We need laws that safekeep children online, hold errant platforms liable
There are no laws in India that specifically deal with the data privacy rights of a minor. There is a dire need for one, given the growing reach of digital technology.
Other countries haveseveral lawsto protect user privacy, especially if it is a child. For example, the US has Childrens’ Online Privacy Protection Act, or COPPA, which aims to protect the integrity, confidentiality, and security of the personal information collected from children aged under 13. Developers catering to US audiences must keep factors concerning children’s privacy in mind. “Verifiable parental consent” is mandatory for authorising the collection, use, storage, and disclosure of personal information. There is also the General Data Protection Regulation (GDRP) of the EU which focuses on improving user’s rights and controls over personal data. While it is a common law for all ages and groups of individuals, it mandates a parent’s or guardian’s authorisation before any child under 13 submits any information on an online platform.
Children are prone to sharing personal information without much thought, which is why apps and websites made for children ought to comply with regulations, which must necessarily be more stringent than those structured for adults. For instance, a mere “express consent” requirement from a minor or their guardian should not be sufficient for collecting personal information.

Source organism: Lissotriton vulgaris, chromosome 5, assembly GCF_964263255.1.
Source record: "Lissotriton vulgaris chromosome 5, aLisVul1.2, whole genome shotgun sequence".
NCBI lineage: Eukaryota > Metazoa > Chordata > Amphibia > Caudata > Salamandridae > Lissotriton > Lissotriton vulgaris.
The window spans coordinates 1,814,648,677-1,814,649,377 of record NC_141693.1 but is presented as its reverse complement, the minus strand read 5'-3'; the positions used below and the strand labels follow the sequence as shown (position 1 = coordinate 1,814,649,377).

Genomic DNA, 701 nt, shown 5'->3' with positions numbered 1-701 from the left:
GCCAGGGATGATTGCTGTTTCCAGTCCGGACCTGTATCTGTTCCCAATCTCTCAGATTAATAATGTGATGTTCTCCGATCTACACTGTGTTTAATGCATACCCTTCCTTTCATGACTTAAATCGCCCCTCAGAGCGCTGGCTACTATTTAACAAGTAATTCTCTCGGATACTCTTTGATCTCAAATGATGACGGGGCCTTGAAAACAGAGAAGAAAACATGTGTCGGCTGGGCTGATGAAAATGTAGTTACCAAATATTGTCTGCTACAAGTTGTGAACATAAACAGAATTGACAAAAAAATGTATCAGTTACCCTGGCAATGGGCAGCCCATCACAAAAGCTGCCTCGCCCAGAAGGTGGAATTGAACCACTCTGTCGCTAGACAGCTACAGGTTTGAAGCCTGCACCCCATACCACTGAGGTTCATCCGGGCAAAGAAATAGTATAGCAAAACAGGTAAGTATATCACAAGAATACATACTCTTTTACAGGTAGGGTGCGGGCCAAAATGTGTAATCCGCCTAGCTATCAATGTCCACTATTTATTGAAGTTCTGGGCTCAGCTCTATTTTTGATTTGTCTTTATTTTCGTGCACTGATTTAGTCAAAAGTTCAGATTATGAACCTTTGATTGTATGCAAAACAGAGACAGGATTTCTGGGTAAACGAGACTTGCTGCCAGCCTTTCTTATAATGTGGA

Many a parent’s biggest worry is: “Who does my child interact with on the Internet? How much access do they have?” Multiple apps allow the user, even minors, to interact with strangers, sans verification. Ideally, apps for children should not facilitate interactions with strangers. The Information Technology Act, 2000, Indian Penal Code, 1860, and POCSO Act, 2012, are some the legislations that lay down provisions for securing a child’s interest on the internet.
However, under the Data Protection Bill, 2021, no special liability or responsibility has been defined to ensure that intermediary platforms keep in mind the interest of a child, even while giving them blanket safeguards to avoid being held “liable” for the actions of their merchants or vendors.
Since the internet is such an abyss, how can one law protect the most vulnerable class of individuals? One link can lead to another, and you may land up on a page that is unsafe.
What steps can be taken to safeguard the privacy of children?
Privacy, by design, must be mandated for apps meant for children. App developers must design a better framework and create a safe zone for children to play, learn and grow in.
. Laws must specify that a mere “consent” capture is not sufficient when it comes to minors.
No platform should be allowed to shift the liability on to the guardian and go scott-free.
The government needs to improve existing regulations, on the lines of COPPA and GDPR, and become agile in terms of strict law enforcement to build a safe community for children to thrive in.
The writer is Managing Partner, Verum Legal, a law firm